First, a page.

THIS IS REPOSTED FROM (haroldshawjr.com)

This morning I got a small package in the mail from the U.S. Coast Guard Chief Petty Officer’s Association.

When I first retired from the Coast Guard on February 29, 1996, it had been a good experience, but it was time to move on when I left.

So I walked away and was determined to move on and become a “civilian”.

I didn’t want to be one of those military retirees, who continued to be what they were in the military, even after they were done and gone.  For almost 10 years I purposely avoided involvement with military organizations, web sites and focused on just being a civilian.

Oh I kept up my dues and read my monthly magazines, I didn’t want to completely lose contact.  I wasn’t bitter about my military service, I just needed time to ensure that I had moved on, I had entered the Coast Guard 11 days after graduating high school at 17 years old, when I retired that was all I had known for work in my adult life.

Over the past 3-4 years I have reached a balance that works for me regarding my former life in the military and my present life as a civilian.  I am extremely proud of my military service and what I accomplished while I was in the Coast Guard and I am very proud of my civilian career choices.

Inside the package was a short memo

1 June 2010
From: Executive Director
To:  CPOA Member
Subj:  Twenty-five Year Pin

At the 33rd Annual National Convention held in Tulsa, Oklahoma, the Board of Directors approved awarding a commemorative pin to member who have attained 25 years of continuous member in our association.  Our association records show, as of 1 August 2010, you are qualified to receive this honor.  I hope you will wear the enclosed pin proudly.

Your continued membership is greatly appreciated.

T.R. Scaramastro

I had to smile when I read this little reminder of a completely different life that I had lived in the military.  I considered it very appropriate that T.R. Scaramastro’s signature is that bottom of this memo.  Master Chief Tommy Scaramastro was someone that I got to know and relied upon his knowledge of the Coast Guard’s Personnel System many times.  He was and I would expect still a gracious gentleman that I attempted to model myself after – while I was in the Coast Guard.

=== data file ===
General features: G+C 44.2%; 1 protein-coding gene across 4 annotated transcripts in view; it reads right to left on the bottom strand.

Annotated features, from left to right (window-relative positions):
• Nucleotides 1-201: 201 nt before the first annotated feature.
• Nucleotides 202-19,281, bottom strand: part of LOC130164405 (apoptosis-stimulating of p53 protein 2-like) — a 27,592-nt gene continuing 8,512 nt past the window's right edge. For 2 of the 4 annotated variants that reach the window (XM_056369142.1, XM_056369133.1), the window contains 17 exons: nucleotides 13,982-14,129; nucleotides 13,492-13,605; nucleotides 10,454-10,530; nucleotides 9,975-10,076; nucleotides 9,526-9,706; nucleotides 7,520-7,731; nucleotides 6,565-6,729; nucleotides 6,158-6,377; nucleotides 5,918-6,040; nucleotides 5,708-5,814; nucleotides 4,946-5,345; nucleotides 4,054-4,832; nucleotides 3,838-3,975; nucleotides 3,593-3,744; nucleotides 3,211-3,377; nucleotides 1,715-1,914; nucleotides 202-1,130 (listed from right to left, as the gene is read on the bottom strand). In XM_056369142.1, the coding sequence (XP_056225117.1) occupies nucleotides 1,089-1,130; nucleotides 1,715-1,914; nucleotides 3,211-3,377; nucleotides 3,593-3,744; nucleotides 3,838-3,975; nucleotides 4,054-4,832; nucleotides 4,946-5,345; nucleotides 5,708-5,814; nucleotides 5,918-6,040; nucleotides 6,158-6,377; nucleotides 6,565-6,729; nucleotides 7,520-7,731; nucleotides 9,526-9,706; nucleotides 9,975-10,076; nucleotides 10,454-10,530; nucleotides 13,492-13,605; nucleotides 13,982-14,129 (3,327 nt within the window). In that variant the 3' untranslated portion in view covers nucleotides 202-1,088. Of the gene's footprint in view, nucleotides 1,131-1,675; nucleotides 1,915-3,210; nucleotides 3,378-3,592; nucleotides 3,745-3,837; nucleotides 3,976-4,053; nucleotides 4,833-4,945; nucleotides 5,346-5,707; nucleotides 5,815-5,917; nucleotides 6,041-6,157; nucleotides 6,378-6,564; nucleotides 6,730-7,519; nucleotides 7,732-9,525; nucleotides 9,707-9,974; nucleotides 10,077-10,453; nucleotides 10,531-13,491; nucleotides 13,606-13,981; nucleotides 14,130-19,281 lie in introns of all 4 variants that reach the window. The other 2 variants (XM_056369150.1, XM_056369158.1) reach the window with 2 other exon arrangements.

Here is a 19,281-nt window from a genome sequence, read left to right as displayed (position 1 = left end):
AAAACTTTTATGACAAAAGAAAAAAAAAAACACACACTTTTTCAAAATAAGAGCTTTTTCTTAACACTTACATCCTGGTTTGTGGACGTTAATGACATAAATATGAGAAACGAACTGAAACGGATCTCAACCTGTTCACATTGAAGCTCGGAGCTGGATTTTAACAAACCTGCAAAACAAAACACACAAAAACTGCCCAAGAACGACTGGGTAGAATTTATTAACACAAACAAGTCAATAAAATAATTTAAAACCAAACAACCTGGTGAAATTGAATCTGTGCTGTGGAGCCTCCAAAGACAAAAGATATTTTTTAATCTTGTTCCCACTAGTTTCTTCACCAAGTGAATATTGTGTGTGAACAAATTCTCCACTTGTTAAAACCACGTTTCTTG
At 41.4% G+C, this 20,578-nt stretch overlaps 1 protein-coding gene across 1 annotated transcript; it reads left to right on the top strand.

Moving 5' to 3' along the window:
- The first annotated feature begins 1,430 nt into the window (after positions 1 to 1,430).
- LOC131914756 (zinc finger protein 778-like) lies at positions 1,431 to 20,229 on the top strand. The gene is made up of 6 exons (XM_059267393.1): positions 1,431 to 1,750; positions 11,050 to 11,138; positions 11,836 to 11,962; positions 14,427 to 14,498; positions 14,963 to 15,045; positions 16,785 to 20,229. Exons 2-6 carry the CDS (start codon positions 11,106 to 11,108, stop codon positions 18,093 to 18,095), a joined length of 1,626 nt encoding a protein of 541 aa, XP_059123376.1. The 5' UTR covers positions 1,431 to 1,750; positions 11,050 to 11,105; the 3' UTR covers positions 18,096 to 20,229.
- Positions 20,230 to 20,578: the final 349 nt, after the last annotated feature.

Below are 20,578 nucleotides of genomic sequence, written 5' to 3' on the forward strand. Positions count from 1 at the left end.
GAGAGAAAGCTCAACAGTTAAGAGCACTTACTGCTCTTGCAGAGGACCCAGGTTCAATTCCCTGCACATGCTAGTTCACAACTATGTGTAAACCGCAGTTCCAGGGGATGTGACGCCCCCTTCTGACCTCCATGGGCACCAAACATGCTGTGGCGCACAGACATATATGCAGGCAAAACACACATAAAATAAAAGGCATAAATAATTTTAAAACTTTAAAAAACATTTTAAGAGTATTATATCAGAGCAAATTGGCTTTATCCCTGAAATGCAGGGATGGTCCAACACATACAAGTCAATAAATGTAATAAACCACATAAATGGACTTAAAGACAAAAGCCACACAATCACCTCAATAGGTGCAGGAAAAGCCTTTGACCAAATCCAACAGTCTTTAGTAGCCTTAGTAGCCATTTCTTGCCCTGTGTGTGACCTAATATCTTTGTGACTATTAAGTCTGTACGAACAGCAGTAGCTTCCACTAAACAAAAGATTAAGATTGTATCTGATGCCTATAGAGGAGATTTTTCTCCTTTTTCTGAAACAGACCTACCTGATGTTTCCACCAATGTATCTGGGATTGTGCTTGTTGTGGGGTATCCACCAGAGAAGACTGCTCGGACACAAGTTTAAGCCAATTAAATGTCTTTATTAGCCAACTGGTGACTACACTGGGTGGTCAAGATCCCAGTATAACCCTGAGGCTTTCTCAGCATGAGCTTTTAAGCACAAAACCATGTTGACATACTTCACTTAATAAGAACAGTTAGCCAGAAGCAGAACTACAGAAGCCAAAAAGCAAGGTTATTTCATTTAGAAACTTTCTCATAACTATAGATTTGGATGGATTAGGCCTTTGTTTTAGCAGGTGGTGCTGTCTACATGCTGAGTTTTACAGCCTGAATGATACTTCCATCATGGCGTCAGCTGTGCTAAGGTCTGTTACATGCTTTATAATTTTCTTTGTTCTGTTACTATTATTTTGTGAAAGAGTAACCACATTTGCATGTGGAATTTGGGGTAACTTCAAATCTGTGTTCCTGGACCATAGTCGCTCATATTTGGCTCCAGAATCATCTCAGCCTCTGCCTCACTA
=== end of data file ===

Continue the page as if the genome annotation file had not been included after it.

He knew me by a different name back then and I wonder when he addressed the envelope to Harold Shaw, Jr., if he remembered that guy he had talked and worked with so much back in the day, also had a different name. When I was in the Coast Guard no one really knew Harold Shaw, I was  “RADAR” to almost everyone, except for the time I was a Chief Petty Officer and was called “Chief’.  I wonder if he remembered my real name?  Oh well even if you didn’t, I remember you Master Chief Scaramastro.

My DOR as a Chief Petty Officer was October 1, 1984.  I was 27 years old and full of piss and vinegar.  I thought that I was on top of the world on that day and you know something, I was.  I still smile when I think back to that day and my initiation a few days later…rather crude but effective, I still remember what I was supposed to.

Do I miss those days – yep a little bit (I believe we all miss our youth a little), but I believe that I am almost as happy today as I was then, I just am not as full of piss and vinegar, but have a little more sand in my pants and my knee hurts a lot more.

SEMPER PARATUS and thank you Tommy for the memories.

Yes I will wear this pin with Pride and I am looking  forward to receiving that gold pin they give you at 50 years service in another 25 years.